Earlier this month, Holland’s Foreign Minister, Franciscus ‘Frans’ Timmermans, urged the European Union to encourage more dialogue with Cuba while on a state visit to Havana. “We simply need more human contacts,” he said. “We have seen that not meeting each other and not talking about the issues that divide us does not really help. Dialogue could really bring the relationship forward.”
On 20 January, the 55th anniversary of the Cuban Revolution was celebrated at a cultural and political event in the Venezuelan Embassy’s Bolivar Hall. The event was attended by diplomats from the Cuban Embassy and the embassies of other countries which are members of ALBA – the Bolivarian Alliance for the Americas. Also present were British trade unión leaders and ex - miners, members of solidarity organisations in solidarity with Cuba and Cubans living in Britain.
Netfa Freeman is a longtime activist/organizer who has worked on Cuba solidarity issues for several years. A frequent traveler to Cuba, Netfa talks about his visit last November in support of the Cuban 5.
Gregory Elich: You've recently returned from Cuba, where you attended the Ninth International Colloquium to Free the Cuban 5. In 1998, five Cubans who were monitoring the activities of U.S.-based anti-Cuba terrorist groups were arrested by the FBI and imprisoned on charges of espionage. What can you tell us about the current status of the Cuban 5?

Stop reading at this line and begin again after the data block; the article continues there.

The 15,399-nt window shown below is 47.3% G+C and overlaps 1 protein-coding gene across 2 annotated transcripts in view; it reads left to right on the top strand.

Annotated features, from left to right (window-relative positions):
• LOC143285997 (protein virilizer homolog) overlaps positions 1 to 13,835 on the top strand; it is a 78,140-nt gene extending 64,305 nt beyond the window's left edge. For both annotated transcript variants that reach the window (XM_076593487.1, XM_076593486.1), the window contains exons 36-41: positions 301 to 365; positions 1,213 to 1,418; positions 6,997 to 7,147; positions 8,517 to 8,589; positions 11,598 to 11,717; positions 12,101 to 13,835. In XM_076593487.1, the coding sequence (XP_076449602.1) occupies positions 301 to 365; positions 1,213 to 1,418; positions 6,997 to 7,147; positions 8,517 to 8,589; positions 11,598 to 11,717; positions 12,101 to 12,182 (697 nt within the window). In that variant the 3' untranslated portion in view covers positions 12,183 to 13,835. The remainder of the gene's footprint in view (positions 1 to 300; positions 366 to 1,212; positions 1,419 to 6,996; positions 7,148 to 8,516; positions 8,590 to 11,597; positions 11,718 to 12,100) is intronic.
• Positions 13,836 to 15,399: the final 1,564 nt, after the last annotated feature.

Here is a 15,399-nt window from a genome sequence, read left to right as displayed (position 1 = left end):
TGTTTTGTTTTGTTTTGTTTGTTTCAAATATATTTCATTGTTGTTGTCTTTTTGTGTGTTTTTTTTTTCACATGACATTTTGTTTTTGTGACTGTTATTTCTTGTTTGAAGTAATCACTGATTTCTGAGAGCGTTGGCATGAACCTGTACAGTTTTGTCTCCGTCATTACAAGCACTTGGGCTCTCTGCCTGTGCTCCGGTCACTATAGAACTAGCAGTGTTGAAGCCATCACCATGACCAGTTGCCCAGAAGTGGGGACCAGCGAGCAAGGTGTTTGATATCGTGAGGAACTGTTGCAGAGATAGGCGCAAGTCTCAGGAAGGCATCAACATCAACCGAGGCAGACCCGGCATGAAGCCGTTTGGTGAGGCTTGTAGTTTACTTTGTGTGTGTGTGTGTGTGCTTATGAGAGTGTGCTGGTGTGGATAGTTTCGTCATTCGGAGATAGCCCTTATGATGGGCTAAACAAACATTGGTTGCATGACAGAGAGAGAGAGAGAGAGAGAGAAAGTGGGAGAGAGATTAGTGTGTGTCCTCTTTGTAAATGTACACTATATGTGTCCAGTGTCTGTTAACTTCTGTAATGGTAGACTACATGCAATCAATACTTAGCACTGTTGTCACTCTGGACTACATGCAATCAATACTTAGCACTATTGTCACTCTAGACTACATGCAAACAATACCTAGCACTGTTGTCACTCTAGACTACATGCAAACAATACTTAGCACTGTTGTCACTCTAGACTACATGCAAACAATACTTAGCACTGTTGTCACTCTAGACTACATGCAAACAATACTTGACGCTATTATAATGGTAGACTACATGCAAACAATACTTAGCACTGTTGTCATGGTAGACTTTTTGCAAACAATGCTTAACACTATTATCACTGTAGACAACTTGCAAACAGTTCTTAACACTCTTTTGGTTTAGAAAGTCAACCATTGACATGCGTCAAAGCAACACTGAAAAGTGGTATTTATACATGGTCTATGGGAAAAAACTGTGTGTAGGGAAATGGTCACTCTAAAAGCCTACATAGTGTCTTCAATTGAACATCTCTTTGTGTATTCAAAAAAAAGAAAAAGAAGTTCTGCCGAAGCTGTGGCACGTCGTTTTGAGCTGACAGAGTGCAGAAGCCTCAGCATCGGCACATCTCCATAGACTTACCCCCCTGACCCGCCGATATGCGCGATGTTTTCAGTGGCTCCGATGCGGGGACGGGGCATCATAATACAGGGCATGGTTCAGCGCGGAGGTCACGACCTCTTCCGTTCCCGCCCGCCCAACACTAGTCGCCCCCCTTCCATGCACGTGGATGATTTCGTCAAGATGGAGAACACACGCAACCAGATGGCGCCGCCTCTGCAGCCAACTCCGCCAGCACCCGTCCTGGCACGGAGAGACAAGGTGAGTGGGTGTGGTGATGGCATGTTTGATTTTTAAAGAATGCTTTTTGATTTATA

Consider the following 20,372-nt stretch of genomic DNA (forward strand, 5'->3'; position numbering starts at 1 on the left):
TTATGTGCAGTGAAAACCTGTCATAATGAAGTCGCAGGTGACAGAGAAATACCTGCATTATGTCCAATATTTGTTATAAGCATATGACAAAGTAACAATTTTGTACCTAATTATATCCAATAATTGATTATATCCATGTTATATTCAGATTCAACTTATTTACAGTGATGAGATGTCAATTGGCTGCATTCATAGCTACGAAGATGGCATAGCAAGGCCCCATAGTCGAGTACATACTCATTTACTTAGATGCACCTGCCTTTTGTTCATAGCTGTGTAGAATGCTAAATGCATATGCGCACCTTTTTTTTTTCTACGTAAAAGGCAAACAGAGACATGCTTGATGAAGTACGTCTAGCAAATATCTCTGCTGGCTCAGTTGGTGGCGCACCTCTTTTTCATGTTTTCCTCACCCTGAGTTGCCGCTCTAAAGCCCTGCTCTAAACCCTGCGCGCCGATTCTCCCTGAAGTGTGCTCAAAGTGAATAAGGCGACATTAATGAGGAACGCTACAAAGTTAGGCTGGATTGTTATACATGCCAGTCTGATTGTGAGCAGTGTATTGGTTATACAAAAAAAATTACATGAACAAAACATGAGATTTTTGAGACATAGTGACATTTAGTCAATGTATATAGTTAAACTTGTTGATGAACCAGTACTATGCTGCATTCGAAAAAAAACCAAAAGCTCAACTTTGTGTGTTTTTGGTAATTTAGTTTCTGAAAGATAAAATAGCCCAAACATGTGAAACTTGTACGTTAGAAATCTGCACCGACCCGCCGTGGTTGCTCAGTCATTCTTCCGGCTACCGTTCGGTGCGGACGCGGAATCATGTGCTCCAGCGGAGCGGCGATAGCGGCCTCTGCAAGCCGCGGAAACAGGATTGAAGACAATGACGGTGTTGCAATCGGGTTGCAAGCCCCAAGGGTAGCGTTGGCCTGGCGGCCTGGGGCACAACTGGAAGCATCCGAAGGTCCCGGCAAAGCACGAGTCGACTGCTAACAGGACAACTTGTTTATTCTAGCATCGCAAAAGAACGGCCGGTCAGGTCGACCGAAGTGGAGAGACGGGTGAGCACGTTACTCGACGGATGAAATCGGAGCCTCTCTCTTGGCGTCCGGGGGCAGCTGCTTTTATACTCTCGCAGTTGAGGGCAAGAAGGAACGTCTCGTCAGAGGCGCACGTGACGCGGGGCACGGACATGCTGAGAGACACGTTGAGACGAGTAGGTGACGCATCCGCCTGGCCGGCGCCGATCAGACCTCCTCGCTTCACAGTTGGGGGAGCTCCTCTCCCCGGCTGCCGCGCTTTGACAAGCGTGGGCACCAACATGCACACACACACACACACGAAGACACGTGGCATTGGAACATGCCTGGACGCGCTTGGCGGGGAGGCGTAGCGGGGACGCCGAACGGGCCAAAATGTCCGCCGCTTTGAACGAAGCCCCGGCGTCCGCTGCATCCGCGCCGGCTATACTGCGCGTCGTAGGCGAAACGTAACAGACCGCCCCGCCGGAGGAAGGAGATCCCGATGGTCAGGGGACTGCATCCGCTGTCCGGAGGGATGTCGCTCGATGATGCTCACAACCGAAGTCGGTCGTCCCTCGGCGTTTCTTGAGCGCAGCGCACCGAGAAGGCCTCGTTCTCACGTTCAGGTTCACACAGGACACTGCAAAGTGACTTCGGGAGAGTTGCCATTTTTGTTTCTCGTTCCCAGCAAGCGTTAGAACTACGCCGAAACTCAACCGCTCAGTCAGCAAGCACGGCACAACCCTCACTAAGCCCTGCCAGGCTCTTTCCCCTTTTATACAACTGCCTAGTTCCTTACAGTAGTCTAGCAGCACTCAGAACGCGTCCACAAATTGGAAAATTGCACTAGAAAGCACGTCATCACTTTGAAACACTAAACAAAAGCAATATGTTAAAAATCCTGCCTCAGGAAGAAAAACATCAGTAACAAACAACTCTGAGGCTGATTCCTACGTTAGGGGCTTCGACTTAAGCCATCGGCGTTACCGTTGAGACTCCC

Netfa Freeman: Well, all five were arrested in September of 1998. As far as their current status, I suppose the first thing people should know is that one of them, René González, was released from the Federal Correctional Institution in Marianna, Florida on October 7, 2011, after serving his entire 13-year sentence. On April 22, 2013 René returned to Cuba for his father's funeral and on May 11, Judge Lenard allowed him to stay there provided that he would renounce his United States citizenship. Soon to be released from the Fed pen in Safford, Arizona is FernandoGonzalez, in February. This will also be because Fernando's sentence will have been served.
This is an anti-communist diatribe, without a single fact but full of distortions and outrights lies. Not even Amnesty International claims that Cuba’s prisoners are tortured – or in any other way abused. In fact, the only place where there is torture in Cuba is in the US base on illegally occupied Cuban territory at Guantanamo.
Among the key aims in the process of ‘updating’ the Cuban economy, approved by the 6th Congress of the Cuban Communist Party in 2011, is the reunification of Cuba’s two currencies: the Cuban Peso (CUP) and the Cuban Convertible Peso (CUC). In October 2013 it was announced that steps towards this had begun. The CUP has been Cuban currency since 1961. In 1993 during the economic crisis of the Special Period, the US dollar was legalised and ‘dollar shops’ initially opened to sell non-essential or imported items to tourists, as the tourist industry became a growing source of income. The CUC was introduced in around 1993 to substitute the function of the US dollar. It was pegged to the US dollar but printed and controlled by the Cuban Central Bank. Helen Yaffe reports.